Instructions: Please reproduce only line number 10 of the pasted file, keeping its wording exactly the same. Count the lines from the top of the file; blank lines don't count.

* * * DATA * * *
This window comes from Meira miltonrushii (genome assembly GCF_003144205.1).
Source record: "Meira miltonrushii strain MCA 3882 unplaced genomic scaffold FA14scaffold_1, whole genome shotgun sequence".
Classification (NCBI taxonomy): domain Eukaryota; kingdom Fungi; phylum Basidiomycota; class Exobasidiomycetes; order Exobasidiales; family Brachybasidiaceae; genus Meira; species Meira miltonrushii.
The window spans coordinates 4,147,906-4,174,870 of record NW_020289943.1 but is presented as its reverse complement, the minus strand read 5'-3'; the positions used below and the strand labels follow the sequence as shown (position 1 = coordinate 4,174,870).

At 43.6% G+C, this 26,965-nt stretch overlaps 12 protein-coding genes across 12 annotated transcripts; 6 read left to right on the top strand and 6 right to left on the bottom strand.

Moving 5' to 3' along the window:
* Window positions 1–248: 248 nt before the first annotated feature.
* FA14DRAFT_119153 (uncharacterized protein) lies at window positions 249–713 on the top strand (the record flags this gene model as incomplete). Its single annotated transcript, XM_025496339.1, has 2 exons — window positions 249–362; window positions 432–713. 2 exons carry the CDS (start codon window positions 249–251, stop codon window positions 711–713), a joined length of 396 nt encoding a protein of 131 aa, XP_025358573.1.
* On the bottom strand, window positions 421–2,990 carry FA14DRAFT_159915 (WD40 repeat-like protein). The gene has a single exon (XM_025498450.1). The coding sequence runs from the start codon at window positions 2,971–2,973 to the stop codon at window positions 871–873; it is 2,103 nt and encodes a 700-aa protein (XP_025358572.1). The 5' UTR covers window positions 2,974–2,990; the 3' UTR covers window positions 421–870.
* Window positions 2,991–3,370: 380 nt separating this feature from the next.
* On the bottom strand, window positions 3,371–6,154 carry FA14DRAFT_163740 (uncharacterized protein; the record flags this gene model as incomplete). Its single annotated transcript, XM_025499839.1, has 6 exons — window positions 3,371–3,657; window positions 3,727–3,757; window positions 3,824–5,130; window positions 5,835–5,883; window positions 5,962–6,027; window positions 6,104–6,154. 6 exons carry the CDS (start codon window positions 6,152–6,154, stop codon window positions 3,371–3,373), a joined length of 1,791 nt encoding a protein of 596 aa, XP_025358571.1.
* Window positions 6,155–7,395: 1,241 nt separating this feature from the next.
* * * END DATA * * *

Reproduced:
* Window positions 2,991–3,370: 380 nt separating this feature from the next.